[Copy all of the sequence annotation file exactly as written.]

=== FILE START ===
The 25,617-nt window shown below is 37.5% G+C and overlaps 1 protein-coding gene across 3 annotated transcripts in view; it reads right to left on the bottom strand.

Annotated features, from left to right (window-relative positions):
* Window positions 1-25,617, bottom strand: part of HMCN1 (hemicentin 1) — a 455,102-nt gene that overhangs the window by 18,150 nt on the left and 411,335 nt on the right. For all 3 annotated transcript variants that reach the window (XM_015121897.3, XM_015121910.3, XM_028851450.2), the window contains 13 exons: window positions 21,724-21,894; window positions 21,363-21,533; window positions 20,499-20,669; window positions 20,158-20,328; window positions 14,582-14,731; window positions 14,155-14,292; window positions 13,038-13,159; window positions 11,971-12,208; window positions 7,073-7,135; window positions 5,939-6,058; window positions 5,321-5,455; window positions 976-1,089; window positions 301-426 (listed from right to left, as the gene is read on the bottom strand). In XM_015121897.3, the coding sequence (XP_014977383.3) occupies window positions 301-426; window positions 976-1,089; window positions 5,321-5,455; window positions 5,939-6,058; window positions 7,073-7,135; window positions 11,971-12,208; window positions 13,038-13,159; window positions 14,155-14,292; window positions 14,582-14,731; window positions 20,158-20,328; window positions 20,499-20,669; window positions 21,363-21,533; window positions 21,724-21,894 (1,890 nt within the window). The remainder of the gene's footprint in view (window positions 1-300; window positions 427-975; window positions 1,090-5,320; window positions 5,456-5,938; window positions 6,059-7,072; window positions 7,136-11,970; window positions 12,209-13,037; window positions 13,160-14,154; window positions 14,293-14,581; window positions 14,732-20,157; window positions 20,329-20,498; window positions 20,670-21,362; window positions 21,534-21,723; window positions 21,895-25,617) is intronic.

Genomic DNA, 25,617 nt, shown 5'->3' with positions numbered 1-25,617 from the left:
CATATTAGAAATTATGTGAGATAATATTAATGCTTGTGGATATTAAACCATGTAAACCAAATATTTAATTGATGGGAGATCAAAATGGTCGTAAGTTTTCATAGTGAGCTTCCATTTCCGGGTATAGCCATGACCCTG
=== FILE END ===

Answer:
The 25,617-nt window shown below is 37.5% G+C and overlaps 1 protein-coding gene across 3 annotated transcripts in view; it reads right to left on the bottom strand.

Annotated features, from left to right (window-relative positions):
* Window positions 1-25,617, bottom strand: part of HMCN1 (hemicentin 1) — a 455,102-nt gene that overhangs the window by 18,150 nt on the left and 411,335 nt on the right. For all 3 annotated transcript variants that reach the window (XM_015121897.3, XM_015121910.3, XM_028851450.2), the window contains 13 exons: window positions 21,724-21,894; window positions 21,363-21,533; window positions 20,499-20,669; window positions 20,158-20,328; window positions 14,582-14,731; window positions 14,155-14,292; window positions 13,038-13,159; window positions 11,971-12,208; window positions 7,073-7,135; window positions 5,939-6,058; window positions 5,321-5,455; window positions 976-1,089; window positions 301-426 (listed from right to left, as the gene is read on the bottom strand). In XM_015121897.3, the coding sequence (XP_014977383.3) occupies window positions 301-426; window positions 976-1,089; window positions 5,321-5,455; window positions 5,939-6,058; window positions 7,073-7,135; window positions 11,971-12,208; window positions 13,038-13,159; window positions 14,155-14,292; window positions 14,582-14,731; window positions 20,158-20,328; window positions 20,499-20,669; window positions 21,363-21,533; window positions 21,724-21,894 (1,890 nt within the window). The remainder of the gene's footprint in view (window positions 1-300; window positions 427-975; window positions 1,090-5,320; window positions 5,456-5,938; window positions 6,059-7,072; window positions 7,136-11,970; window positions 12,209-13,037; window positions 13,160-14,154; window positions 14,293-14,581; window positions 14,732-20,157; window positions 20,329-20,498; window positions 20,670-21,362; window positions 21,534-21,723; window positions 21,895-25,617) is intronic.

Genomic DNA, 25,617 nt, shown 5'->3' with positions numbered 1-25,617 from the left:
CATATTAGAAATTATGTGAGATAATATTAATGCTTGTGGATATTAAACCATGTAAACCAAATATTTAATTGATGGGAGATCAAAATGGTCGTAAGTTTTCATAGTGAGCTTCCATTTCCGGGTATAGCCATGACCCTG